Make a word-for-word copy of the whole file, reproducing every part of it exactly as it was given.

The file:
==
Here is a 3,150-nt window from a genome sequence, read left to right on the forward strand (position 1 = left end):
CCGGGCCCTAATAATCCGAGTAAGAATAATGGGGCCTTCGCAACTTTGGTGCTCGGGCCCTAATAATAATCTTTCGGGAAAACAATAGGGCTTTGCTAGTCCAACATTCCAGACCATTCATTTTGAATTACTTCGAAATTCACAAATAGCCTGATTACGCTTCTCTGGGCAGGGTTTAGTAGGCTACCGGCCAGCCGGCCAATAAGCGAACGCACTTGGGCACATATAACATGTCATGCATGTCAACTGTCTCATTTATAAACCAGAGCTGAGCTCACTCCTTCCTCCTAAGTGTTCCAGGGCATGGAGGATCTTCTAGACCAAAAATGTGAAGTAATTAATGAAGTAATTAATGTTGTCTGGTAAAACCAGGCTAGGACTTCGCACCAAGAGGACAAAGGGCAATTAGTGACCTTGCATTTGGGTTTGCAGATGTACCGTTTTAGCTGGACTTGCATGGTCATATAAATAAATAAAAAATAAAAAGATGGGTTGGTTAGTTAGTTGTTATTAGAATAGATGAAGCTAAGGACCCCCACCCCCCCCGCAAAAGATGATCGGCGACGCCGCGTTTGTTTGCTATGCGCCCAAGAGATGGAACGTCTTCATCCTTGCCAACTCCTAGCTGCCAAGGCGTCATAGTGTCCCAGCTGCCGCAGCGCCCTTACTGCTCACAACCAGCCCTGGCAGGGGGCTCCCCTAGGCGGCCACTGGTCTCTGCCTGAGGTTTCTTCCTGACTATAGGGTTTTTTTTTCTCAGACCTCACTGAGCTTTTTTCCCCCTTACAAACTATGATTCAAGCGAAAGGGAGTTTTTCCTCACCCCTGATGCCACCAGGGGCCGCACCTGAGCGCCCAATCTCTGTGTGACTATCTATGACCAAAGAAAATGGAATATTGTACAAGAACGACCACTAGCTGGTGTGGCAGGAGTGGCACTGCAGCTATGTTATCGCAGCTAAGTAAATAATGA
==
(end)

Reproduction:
Here is a 3,150-nt window from a genome sequence, read left to right on the forward strand (position 1 = left end):
CCGGGCCCTAATAATCCGAGTAAGAATAATGGGGCCTTCGCAACTTTGGTGCTCGGGCCCTAATAATAATCTTTCGGGAAAACAATAGGGCTTTGCTAGTCCAACATTCCAGACCATTCATTTTGAATTACTTCGAAATTCACAAATAGCCTGATTACGCTTCTCTGGGCAGGGTTTAGTAGGCTACCGGCCAGCCGGCCAATAAGCGAACGCACTTGGGCACATATAACATGTCATGCATGTCAACTGTCTCATTTATAAACCAGAGCTGAGCTCACTCCTTCCTCCTAAGTGTTCCAGGGCATGGAGGATCTTCTAGACCAAAAATGTGAAGTAATTAATGAAGTAATTAATGTTGTCTGGTAAAACCAGGCTAGGACTTCGCACCAAGAGGACAAAGGGCAATTAGTGACCTTGCATTTGGGTTTGCAGATGTACCGTTTTAGCTGGACTTGCATGGTCATATAAATAAATAAAAAATAAAAAGATGGGTTGGTTAGTTAGTTGTTATTAGAATAGATGAAGCTAAGGACCCCCACCCCCCCCGCAAAAGATGATCGGCGACGCCGCGTTTGTTTGCTATGCGCCCAAGAGATGGAACGTCTTCATCCTTGCCAACTCCTAGCTGCCAAGGCGTCATAGTGTCCCAGCTGCCGCAGCGCCCTTACTGCTCACAACCAGCCCTGGCAGGGGGCTCCCCTAGGCGGCCACTGGTCTCTGCCTGAGGTTTCTTCCTGACTATAGGGTTTTTTTTTCTCAGACCTCACTGAGCTTTTTTCCCCCTTACAAACTATGATTCAAGCGAAAGGGAGTTTTTCCTCACCCCTGATGCCACCAGGGGCCGCACCTGAGCGCCCAATCTCTGTGTGACTATCTATGACCAAAGAAAATGGAATATTGTACAAGAACGACCACTAGCTGGTGTGGCAGGAGTGGCACTGCAGCTATGTTATCGCAGCTAAGTAAATAATGA